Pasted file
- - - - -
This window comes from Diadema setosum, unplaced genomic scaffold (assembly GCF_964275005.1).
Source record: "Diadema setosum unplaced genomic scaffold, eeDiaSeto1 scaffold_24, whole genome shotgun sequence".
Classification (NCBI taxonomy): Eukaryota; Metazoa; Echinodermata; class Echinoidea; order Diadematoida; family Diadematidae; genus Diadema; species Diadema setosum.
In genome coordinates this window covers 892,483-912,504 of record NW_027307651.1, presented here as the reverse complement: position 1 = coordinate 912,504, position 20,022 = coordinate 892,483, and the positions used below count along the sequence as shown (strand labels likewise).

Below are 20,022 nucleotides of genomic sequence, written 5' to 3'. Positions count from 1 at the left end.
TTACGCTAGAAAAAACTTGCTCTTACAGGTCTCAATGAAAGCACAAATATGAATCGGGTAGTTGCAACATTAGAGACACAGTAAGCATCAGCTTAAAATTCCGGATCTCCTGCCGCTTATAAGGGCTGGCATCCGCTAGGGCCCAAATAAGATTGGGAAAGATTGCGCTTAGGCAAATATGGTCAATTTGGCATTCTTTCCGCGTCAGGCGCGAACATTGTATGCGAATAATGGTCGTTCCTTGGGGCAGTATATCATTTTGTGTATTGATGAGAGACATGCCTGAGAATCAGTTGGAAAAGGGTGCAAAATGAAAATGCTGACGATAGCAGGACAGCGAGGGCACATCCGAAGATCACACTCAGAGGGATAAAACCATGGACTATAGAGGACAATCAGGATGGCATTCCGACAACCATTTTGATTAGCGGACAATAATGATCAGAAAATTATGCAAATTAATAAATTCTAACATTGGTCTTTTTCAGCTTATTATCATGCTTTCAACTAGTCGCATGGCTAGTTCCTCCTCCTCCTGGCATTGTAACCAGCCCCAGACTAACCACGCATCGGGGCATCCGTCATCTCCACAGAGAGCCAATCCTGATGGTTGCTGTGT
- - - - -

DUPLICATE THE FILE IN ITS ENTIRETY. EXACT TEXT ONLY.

This window comes from Diadema setosum, unplaced genomic scaffold (assembly GCF_964275005.1).
Source record: "Diadema setosum unplaced genomic scaffold, eeDiaSeto1 scaffold_24, whole genome shotgun sequence".
Classification (NCBI taxonomy): Eukaryota; Metazoa; Echinodermata; class Echinoidea; order Diadematoida; family Diadematidae; genus Diadema; species Diadema setosum.
In genome coordinates this window covers 892,483-912,504 of record NW_027307651.1, presented here as the reverse complement: position 1 = coordinate 912,504, position 20,022 = coordinate 892,483, and the positions used below count along the sequence as shown (strand labels likewise).

Below are 20,022 nucleotides of genomic sequence, written 5' to 3'. Positions count from 1 at the left end.
TTACGCTAGAAAAAACTTGCTCTTACAGGTCTCAATGAAAGCACAAATATGAATCGGGTAGTTGCAACATTAGAGACACAGTAAGCATCAGCTTAAAATTCCGGATCTCCTGCCGCTTATAAGGGCTGGCATCCGCTAGGGCCCAAATAAGATTGGGAAAGATTGCGCTTAGGCAAATATGGTCAATTTGGCATTCTTTCCGCGTCAGGCGCGAACATTGTATGCGAATAATGGTCGTTCCTTGGGGCAGTATATCATTTTGTGTATTGATGAGAGACATGCCTGAGAATCAGTTGGAAAAGGGTGCAAAATGAAAATGCTGACGATAGCAGGACAGCGAGGGCACATCCGAAGATCACACTCAGAGGGATAAAACCATGGACTATAGAGGACAATCAGGATGGCATTCCGACAACCATTTTGATTAGCGGACAATAATGATCAGAAAATTATGCAAATTAATAAATTCTAACATTGGTCTTTTTCAGCTTATTATCATGCTTTCAACTAGTCGCATGGCTAGTTCCTCCTCCTCCTGGCATTGTAACCAGCCCCAGACTAACCACGCATCGGGGCATCCGTCATCTCCACAGAGAGCCAATCCTGATGGTTGCTGTGT